The general manager of Comcast Cable in Montgomery County has resigned at a time when the customer complaints that spiked upward this summer have declined markedly.

Craig A. Snedeker stepped down early this month after nearly a decade with the company, Comcast spokesman Jim Gordon said. "We wish Craig Snedeker well as he pursues outside interests and spends more time with his family," Gordon said in a statement.

Snedeker did not return calls yesterday. In an interview in August, he gave no indication of plans to leave the company.

Montgomery County's cable office had recorded an unusually high number of complaints from Comcast customers in recent months, but the complaints are subsiding, said Jane E. Lawton, the county's cable administrator. Comcast "must be getting somewhat better," she said.

In the first five months of this year, the county recorded about 100 complaints a month from Comcast customers. The number of complaints peaked at 474 in July, with many customers citing interruptions in cable Internet service, technicians failing to show up for appointments, and Comcast canceling appointments without informing customers.

The number of complaints dropped to 377 last month, and the cable office has recorded 87 complaints in the first half of this month, Lawton said.

Comcast has attributed the surge in complaints to disruptions caused by its rival Verizon, which is installing underground fiber-optic cable in many parts of the county, as well as to problems caused by storms and Comcast's own upgrades. Comcast and Verizon, as well as utility companies, routinely share public rights of way.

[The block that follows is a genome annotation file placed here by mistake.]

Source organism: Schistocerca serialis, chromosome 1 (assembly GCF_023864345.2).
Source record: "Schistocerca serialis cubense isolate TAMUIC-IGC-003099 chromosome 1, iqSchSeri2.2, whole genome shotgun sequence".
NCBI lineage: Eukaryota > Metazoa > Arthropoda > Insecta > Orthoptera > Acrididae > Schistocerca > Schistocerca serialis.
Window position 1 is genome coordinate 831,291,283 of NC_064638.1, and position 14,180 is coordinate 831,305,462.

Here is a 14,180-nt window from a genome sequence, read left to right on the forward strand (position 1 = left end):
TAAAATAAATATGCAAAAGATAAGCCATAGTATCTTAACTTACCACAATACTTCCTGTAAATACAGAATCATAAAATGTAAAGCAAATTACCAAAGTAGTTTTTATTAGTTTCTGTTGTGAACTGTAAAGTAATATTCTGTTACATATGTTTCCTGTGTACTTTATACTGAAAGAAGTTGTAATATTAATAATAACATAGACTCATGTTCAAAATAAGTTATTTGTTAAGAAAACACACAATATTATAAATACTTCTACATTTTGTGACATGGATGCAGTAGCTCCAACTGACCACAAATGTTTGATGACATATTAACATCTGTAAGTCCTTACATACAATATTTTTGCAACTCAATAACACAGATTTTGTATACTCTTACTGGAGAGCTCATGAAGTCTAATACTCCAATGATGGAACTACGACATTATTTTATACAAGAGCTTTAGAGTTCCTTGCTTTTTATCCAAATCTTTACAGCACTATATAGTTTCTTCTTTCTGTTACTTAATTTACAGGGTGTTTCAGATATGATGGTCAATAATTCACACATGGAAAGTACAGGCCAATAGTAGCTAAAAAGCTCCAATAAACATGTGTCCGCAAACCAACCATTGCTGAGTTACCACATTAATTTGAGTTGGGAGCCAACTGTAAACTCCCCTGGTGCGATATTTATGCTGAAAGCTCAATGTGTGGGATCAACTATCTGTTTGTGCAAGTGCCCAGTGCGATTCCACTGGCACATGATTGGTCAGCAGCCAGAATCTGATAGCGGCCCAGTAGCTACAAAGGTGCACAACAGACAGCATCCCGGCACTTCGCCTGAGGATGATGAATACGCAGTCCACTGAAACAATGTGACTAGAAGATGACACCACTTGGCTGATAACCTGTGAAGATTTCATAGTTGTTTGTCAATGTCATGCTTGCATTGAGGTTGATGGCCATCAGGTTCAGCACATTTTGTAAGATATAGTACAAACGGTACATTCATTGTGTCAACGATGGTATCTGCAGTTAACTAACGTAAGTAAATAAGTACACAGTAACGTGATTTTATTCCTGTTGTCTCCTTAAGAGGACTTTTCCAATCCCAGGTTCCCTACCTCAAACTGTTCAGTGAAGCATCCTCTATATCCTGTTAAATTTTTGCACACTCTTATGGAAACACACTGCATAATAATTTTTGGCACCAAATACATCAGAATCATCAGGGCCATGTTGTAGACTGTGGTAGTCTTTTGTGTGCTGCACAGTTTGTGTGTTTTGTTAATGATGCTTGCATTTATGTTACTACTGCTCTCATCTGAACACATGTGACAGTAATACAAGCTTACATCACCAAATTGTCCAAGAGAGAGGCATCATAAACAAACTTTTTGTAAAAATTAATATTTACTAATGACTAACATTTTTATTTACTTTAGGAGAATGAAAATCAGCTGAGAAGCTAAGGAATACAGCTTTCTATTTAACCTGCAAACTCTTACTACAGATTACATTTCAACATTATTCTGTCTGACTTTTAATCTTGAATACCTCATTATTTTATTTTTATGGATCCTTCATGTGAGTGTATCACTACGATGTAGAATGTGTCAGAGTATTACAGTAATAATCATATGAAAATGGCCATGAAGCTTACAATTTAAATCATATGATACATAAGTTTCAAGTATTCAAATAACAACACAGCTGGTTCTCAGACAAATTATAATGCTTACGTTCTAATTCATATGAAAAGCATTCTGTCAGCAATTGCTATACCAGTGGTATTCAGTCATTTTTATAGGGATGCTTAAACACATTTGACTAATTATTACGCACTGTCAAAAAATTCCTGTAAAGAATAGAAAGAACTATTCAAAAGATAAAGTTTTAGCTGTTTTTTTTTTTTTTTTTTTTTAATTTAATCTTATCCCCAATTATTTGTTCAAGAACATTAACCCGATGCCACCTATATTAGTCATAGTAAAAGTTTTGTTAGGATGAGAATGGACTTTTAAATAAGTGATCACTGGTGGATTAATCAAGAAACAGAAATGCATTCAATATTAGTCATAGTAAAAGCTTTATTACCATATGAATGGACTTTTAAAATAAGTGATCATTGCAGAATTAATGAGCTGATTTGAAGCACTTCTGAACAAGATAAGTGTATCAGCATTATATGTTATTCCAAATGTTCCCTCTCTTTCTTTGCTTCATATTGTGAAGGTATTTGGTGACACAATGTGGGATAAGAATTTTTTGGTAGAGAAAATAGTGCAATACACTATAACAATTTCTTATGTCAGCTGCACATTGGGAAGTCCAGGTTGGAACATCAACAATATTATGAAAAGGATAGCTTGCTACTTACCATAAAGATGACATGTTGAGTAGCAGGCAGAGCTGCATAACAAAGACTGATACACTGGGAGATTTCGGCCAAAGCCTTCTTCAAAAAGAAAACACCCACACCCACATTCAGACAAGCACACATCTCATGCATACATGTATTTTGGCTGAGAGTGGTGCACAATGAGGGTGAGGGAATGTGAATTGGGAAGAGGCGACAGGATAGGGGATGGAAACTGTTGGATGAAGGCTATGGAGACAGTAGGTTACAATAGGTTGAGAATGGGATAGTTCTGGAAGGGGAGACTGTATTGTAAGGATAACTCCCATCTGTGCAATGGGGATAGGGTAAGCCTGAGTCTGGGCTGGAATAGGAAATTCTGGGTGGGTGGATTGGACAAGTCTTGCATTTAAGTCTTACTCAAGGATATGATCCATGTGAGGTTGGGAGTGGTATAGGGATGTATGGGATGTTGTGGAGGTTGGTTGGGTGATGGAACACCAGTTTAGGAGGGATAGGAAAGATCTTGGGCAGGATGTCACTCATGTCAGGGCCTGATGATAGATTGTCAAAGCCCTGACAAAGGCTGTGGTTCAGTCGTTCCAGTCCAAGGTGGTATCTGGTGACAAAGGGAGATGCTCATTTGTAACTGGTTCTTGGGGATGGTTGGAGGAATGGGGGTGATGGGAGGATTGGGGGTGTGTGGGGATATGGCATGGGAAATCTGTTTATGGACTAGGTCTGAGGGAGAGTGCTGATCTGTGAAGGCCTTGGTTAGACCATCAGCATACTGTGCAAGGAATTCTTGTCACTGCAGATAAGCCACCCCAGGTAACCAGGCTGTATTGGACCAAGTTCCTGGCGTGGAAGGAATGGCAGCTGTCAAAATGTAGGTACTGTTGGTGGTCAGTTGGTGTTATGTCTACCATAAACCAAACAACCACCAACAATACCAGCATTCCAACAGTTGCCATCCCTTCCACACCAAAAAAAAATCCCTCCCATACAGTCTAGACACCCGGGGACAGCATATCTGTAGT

Verizon officials have said that inadvertent cuts are unavoidable in a large-scale, subterranean construction project. "We certainly regret any damages that occur," Verizon spokeswoman Christine M. Reap said.

Comcast is the dominant cable provider in Montgomery and many parts of the Washington area, but it is facing increased competition as Verizon expands high-speed Internet service and prepares to offer television service over fiber-optic lines.

Snedeker's resignation was first reported yesterday in the Gazette newspapers.

In an August interview with The Washington Post, Snedeker said that 10 to 20 percent of the complaints about Comcast to the county were "Verizon-related."

Gordon said the company experienced a 47 percent increase this summer in "drop-related activity" -- problems in the connections between a home and a main cable line or along the main line -- which he said was "attributable in large part to Verizon activity."

That activity has declined in Montgomery, Gordon said. "It has now shifted to other counties."

Reap confirmed that Verizon's fiber-optic expansion has slowed in Montgomery and is picking up elsewhere in the Washington region.